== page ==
When Elizabeth Proctor was being tried in court, her husband tried to save her. John was then accused of witchcraft but to prove his innocence, he showed how Abigail made up the whole witchcraft problem. "In the proper place—where my beasts are

bedded. Eight months now, sir, it is eight months. She used to serve me in my house,

sir. A man may think God sleeps, but God sees everything. I know it now. I beg you, sir,

I beg you—see her for what she is. My wife, my dear good wife took this girl soon after,

sir, and put her out on the high road. And being what she is, a lump of vanity, sir….

Excellency, forgive me, forgive me. She thinks to dance with me on my wife‘s grave! And well she might!—for I thought of her softly, God help me, I lusted, and there is a promise in such sweat! But it is a whore‘s vengeance, and you must see it; I set myself entirely in your hands, I know you must see it now. My wife is innocent, except she know a whore when she sees one" (Miller, 44). Proctor accuses Abigail of making up the trials by proving that she only wanted to accuse Elizabeth because of her affair with John. John blamed Abigail in order to save himself and his wife. In the AIDS epidemic, people constantly tried to blame others for the disease, and even blamed the disease on other health problems. No one wanted to know the truth, they just wanted to hear what they wanted to hear.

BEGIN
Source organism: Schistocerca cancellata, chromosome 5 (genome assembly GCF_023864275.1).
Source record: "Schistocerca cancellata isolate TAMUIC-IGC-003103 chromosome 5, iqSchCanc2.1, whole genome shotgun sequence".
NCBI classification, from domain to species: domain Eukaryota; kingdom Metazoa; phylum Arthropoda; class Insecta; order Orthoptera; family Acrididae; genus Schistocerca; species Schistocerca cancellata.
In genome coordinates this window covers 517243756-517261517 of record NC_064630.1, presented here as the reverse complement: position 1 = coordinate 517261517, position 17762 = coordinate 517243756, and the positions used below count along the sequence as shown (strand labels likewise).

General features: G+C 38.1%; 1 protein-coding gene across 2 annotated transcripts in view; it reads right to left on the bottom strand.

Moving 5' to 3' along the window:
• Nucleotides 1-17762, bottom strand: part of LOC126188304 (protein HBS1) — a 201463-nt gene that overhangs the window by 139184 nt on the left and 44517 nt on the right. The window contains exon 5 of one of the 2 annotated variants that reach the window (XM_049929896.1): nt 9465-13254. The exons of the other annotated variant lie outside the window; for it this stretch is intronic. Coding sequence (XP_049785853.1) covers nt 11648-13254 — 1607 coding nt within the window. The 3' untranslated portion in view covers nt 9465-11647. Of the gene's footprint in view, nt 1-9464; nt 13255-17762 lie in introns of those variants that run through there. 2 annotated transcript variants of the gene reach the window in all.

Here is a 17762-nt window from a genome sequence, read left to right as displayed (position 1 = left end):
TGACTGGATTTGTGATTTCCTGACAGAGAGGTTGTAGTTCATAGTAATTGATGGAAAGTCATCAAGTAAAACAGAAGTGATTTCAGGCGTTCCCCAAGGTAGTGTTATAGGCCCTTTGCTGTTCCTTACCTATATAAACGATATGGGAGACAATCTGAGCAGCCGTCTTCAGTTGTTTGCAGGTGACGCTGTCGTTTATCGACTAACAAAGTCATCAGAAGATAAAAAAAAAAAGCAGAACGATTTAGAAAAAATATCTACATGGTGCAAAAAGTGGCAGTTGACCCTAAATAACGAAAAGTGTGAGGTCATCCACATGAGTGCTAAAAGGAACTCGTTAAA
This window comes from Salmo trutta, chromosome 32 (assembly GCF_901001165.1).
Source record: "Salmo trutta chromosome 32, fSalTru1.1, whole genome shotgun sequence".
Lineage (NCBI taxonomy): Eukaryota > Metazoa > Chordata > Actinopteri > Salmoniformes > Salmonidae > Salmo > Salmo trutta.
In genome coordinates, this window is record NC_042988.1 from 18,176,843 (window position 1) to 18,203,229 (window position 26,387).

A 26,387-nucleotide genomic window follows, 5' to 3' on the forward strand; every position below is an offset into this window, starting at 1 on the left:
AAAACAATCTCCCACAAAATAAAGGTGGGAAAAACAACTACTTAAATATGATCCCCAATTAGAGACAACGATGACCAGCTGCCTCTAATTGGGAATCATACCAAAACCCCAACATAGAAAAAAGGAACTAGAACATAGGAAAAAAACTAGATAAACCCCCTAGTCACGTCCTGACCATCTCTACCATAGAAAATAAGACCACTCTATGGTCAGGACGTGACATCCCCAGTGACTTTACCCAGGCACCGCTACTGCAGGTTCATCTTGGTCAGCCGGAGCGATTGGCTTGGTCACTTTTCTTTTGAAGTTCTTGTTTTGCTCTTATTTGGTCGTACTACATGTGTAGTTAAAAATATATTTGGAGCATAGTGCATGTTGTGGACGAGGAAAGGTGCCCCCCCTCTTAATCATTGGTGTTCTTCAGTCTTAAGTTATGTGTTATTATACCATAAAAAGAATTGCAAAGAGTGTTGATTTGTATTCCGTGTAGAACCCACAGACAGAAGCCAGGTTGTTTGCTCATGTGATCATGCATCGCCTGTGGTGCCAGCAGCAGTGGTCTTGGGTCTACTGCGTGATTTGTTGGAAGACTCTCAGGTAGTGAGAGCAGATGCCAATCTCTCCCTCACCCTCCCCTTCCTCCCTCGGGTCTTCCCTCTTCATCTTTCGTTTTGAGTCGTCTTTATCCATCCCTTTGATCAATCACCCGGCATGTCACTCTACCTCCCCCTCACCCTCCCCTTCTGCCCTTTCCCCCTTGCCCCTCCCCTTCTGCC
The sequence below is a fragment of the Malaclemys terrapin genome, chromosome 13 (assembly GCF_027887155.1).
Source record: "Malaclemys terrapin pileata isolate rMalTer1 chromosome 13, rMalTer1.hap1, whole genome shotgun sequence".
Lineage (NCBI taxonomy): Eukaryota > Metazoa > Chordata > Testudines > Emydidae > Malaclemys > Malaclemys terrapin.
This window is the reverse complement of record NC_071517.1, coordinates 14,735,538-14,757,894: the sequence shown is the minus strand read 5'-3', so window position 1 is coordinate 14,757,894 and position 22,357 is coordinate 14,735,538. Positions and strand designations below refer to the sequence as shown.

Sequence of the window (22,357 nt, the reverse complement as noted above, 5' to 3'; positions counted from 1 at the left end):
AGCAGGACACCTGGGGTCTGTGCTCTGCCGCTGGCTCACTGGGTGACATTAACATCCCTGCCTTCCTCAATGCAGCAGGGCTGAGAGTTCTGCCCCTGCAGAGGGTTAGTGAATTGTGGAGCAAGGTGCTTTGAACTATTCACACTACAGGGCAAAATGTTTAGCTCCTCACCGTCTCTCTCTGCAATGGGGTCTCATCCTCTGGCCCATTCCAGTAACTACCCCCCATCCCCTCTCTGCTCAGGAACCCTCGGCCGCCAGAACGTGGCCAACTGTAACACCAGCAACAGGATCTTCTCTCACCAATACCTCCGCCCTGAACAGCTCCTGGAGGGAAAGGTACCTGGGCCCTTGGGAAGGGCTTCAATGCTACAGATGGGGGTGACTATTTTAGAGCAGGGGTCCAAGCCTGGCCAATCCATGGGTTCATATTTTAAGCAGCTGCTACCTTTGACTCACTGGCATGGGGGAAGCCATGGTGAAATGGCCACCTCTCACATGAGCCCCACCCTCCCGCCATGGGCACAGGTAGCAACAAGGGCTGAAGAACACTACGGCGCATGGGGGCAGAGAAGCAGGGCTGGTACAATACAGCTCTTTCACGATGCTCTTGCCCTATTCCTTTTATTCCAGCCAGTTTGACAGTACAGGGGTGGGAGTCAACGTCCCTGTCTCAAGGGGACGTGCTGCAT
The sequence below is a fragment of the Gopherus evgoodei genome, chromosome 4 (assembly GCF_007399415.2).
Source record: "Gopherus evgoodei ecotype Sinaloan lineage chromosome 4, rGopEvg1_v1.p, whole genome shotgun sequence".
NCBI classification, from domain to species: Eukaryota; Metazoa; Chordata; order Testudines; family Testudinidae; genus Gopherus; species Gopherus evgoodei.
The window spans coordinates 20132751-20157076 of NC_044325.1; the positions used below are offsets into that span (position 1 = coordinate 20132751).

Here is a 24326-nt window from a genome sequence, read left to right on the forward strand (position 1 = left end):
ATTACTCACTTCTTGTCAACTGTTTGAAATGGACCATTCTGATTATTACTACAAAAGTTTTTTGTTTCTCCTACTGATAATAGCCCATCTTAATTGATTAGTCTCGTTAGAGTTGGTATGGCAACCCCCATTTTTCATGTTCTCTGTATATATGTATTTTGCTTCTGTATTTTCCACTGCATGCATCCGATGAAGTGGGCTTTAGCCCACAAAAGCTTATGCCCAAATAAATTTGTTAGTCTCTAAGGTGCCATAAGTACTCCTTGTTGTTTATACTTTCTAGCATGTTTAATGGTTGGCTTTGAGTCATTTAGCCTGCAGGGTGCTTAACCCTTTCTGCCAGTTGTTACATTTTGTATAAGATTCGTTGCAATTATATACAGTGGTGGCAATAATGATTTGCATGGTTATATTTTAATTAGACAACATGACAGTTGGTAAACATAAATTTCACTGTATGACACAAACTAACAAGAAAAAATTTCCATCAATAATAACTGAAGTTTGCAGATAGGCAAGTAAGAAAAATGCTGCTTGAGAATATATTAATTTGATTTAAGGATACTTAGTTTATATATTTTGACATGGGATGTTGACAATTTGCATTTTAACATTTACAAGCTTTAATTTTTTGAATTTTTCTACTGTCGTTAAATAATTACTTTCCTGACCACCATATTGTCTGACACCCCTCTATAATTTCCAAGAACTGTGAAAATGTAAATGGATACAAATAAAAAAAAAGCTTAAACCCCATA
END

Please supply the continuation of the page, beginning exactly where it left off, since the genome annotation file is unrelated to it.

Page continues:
The Salem Witch Trials occured out of fear that witches were going to take over Salem. This is a parallel to the AIDS Epidemic because most Americans were afraid that AIDS would take over everyone and spread to every person and homosexuality would spread. People were afraid of the truth, so they did what they could to believe what they wanted to believe, not necessarily what was true, much like in The Crucible's portrayal of the Salem Witch Trials.

Works Cited

"A Timeline of AIDS." A Timeline of AIDS. N.p., n.d. Web. 05 Dec. 2014.

Gallant, Joel E. 100 Questions & Answers about HIV and AIDS. Sudbury, MA: Jones and Bartlett, 2009. Print.

"History of HIV & AIDS in the U.S.A." HIV and AIDS Information and Resources. N.p., n.d. Web. 03 Dec. 2014.

Miller, Arthur. The Crucible. New York: Viking, 1953. Print.

"Science Museum. Brought to Life: Exploring the History of Medicine." The Fault of Others: Exiles, Scapegoats and the Human Face of Disease. N.p., n.d. Web. 03 Dec. 2014.

"Science Museum. Brought to Life: Exploring the History of Medicine."'Patient Zero' N.p., n.d. Web. 05 Dec. 2014.